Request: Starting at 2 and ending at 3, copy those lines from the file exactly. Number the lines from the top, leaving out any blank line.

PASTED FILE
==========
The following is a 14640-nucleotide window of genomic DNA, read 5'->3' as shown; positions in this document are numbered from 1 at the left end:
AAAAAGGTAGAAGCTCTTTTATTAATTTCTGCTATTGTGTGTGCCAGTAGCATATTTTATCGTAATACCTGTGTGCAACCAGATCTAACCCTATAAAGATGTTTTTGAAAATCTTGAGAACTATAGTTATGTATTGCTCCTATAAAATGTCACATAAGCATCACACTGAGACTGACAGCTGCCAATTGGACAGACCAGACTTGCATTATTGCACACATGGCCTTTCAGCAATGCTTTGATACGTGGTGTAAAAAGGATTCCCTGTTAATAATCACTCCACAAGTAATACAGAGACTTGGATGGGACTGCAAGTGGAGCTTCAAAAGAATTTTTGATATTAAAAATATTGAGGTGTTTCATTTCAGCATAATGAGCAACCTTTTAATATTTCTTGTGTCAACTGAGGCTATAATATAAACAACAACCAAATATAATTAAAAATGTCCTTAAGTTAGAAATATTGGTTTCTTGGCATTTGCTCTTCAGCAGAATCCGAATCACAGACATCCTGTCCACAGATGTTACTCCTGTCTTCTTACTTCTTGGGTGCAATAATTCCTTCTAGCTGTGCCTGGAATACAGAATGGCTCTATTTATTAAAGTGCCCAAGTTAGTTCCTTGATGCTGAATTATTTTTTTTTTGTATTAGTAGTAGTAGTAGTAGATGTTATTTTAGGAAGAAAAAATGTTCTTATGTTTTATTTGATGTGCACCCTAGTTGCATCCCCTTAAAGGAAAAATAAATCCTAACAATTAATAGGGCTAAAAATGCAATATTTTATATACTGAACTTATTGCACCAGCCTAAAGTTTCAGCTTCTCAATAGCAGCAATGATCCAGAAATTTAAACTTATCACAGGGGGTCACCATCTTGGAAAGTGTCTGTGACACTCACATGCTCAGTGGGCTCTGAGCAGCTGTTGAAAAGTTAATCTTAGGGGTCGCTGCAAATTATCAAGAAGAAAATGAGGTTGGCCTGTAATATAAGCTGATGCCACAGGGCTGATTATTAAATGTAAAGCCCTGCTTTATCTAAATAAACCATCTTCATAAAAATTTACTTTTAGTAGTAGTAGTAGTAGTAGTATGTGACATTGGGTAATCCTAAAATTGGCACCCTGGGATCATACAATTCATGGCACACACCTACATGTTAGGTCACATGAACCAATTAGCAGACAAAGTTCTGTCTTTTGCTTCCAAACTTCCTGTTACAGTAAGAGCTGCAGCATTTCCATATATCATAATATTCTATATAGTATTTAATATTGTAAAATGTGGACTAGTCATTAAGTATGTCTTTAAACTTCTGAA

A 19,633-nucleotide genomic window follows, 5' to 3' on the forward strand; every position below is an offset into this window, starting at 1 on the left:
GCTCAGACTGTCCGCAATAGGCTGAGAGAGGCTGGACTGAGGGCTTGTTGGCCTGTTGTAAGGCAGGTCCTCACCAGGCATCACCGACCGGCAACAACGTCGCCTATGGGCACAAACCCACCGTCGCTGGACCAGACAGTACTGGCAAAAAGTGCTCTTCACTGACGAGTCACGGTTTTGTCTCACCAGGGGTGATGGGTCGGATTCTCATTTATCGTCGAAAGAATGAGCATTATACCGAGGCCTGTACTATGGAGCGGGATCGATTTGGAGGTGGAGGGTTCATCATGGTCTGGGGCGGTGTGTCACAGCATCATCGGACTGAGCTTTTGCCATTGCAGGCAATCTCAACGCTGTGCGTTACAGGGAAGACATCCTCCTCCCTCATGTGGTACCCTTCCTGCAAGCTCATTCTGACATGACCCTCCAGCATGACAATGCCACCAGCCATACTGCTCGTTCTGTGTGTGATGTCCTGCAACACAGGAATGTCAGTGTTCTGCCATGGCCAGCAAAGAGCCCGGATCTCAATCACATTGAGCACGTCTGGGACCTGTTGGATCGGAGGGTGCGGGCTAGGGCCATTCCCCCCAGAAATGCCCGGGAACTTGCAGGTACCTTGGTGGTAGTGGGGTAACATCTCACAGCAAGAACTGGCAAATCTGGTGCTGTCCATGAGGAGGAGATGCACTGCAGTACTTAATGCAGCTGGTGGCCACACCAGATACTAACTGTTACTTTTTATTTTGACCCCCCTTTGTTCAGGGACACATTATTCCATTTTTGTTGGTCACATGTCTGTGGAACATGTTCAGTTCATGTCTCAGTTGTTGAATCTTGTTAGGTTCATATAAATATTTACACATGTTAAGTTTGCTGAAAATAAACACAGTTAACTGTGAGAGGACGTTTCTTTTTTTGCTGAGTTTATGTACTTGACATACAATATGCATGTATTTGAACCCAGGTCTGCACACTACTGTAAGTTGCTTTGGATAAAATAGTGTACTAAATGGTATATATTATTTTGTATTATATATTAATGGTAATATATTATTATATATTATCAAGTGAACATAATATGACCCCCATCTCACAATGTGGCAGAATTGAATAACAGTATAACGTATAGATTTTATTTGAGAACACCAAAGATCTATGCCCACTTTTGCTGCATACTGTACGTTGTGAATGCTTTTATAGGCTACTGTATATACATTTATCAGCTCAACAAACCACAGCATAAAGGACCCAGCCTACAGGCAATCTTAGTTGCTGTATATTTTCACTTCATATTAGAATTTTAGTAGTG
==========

AAAAAGGTAGAAGCTCTTTTATTAATTTCTGCTATTGTGTGTGCCAGTAGCATATTTTATCGTAATACCTGTGTGCAACCAGATCTAACCCTATAAAGATGTTTTTGAAAATCTTGAGAACTATAGTTATGTATTGCTCCTATAAAATGTCACATAAGCATCACACTGAGACTGACAGCTGCCAATTGGACAGACCAGACTTGCATTATTGCACACATGGCCTTTCAGCAATGCTTTGATACGTGGTGTAAAAAGGATTCCCTGTTAATAATCACTCCACAAGTAATACAGAGACTTGGATGGGACTGCAAGTGGAGCTTCAAAAGAATTTTTGATATTAAAAATATTGAGGTGTTTCATTTCAGCATAATGAGCAACCTTTTAATATTTCTTGTGTCAACTGAGGCTATAATATAAACAACAACCAAATATAATTAAAAATGTCCTTAAGTTAGAAATATTGGTTTCTTGGCATTTGCTCTTCAGCAGAATCCGAATCACAGACATCCTGTCCACAGATGTTACTCCTGTCTTCTTACTTCTTGGGTGCAATAATTCCTTCTAGCTGTGCCTGGAATACAGAATGGCTCTATTTATTAAAGTGCCCAAGTTAGTTCCTTGATGCTGAATTATTTTTTTTTTGTATTAGTAGTAGTAGTAGTAGATGTTATTTTAGGAAGAAAAAATGTTCTTATGTTTTATTTGATGTGCACCCTAGTTGCATCCCCTTAAAGGAAAAATAAATCCTAACAATTAATAGGGCTAAAAATGCAATATTTTATATACTGAACTTATTGCACCAGCCTAAAGTTTCAGCTTCTCAATAGCAGCAATGATCCAGAAATTTAAACTTATCACAGGGGGTCACCATCTTGGAAAGTGTCTGTGACACTCACATGCTCAGTGGGCTCTGAGCAGCTGTTGAAAAGTTAATCTTAGGGGTCGCTGCAAATTATCAAGAAGAAAATGAGGTTGGCCTGTAATATAAGCTGATGCCACAGGGCTGATTATTAAATGTAAAGCCCTGCTTTATCTAAATAAACCATCTTCATAAAAATTTACTTTTAGTAGTAGTAGTAGTAGTAGTATGTGACATTGGGTAATCCTAAAATTGGCACCCTGGGATCATACAATTCATGGCACACACCTACATGTTAGGTCACATGAACCAATTAGCAGACAAAGTTCTGTCTTTTGCTTCCAAACTTCCTGTTACAGTAAGAGCTGCAGCATTTCCATATATCATAATATTCTATATAGTATTTAATATTGTAAAATGTGGACTAGTCATTAAGTATGTCTTTAAACTTCTGAA

A 19,633-nucleotide genomic window follows, 5' to 3' on the forward strand; every position below is an offset into this window, starting at 1 on the left: